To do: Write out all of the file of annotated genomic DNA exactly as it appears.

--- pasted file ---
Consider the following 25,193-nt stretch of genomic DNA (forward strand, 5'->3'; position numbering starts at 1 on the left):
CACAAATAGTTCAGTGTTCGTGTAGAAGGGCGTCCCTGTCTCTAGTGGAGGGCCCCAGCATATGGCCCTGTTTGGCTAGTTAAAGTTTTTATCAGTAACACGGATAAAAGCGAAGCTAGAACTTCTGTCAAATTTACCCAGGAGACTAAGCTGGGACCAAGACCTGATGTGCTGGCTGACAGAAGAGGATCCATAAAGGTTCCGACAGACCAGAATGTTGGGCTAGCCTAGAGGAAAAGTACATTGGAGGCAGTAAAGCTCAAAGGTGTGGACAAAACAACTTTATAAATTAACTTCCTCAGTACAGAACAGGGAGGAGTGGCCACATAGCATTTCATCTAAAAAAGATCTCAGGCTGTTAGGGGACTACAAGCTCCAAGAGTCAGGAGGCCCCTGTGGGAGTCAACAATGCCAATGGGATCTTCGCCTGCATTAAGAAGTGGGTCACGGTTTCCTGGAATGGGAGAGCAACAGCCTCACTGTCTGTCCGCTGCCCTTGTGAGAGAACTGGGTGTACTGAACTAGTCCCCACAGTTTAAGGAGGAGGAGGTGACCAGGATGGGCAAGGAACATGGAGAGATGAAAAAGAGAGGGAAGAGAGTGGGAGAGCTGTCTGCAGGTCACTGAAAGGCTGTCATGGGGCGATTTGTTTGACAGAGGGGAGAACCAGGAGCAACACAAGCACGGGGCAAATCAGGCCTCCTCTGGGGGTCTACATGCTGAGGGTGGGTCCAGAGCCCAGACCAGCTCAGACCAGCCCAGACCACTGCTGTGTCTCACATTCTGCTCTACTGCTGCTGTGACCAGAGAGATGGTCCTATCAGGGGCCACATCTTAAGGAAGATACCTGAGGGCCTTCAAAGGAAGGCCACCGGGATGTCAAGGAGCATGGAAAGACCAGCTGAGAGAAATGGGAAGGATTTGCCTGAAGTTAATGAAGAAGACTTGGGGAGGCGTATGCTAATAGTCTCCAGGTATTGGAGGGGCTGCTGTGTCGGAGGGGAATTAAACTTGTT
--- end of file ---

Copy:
Consider the following 25,193-nt stretch of genomic DNA (forward strand, 5'->3'; position numbering starts at 1 on the left):
CACAAATAGTTCAGTGTTCGTGTAGAAGGGCGTCCCTGTCTCTAGTGGAGGGCCCCAGCATATGGCCCTGTTTGGCTAGTTAAAGTTTTTATCAGTAACACGGATAAAAGCGAAGCTAGAACTTCTGTCAAATTTACCCAGGAGACTAAGCTGGGACCAAGACCTGATGTGCTGGCTGACAGAAGAGGATCCATAAAGGTTCCGACAGACCAGAATGTTGGGCTAGCCTAGAGGAAAAGTACATTGGAGGCAGTAAAGCTCAAAGGTGTGGACAAAACAACTTTATAAATTAACTTCCTCAGTACAGAACAGGGAGGAGTGGCCACATAGCATTTCATCTAAAAAAGATCTCAGGCTGTTAGGGGACTACAAGCTCCAAGAGTCAGGAGGCCCCTGTGGGAGTCAACAATGCCAATGGGATCTTCGCCTGCATTAAGAAGTGGGTCACGGTTTCCTGGAATGGGAGAGCAACAGCCTCACTGTCTGTCCGCTGCCCTTGTGAGAGAACTGGGTGTACTGAACTAGTCCCCACAGTTTAAGGAGGAGGAGGTGACCAGGATGGGCAAGGAACATGGAGAGATGAAAAAGAGAGGGAAGAGAGTGGGAGAGCTGTCTGCAGGTCACTGAAAGGCTGTCATGGGGCGATTTGTTTGACAGAGGGGAGAACCAGGAGCAACACAAGCACGGGGCAAATCAGGCCTCCTCTGGGGGTCTACATGCTGAGGGTGGGTCCAGAGCCCAGACCAGCTCAGACCAGCCCAGACCACTGCTGTGTCTCACATTCTGCTCTACTGCTGCTGTGACCAGAGAGATGGTCCTATCAGGGGCCACATCTTAAGGAAGATACCTGAGGGCCTTCAAAGGAAGGCCACCGGGATGTCAAGGAGCATGGAAAGACCAGCTGAGAGAAATGGGAAGGATTTGCCTGAAGTTAATGAAGAAGACTTGGGGAGGCGTATGCTAATAGTCTCCAGGTATTGGAGGGGCTGCTGTGTCGGAGGGGAATTAAACTTGTT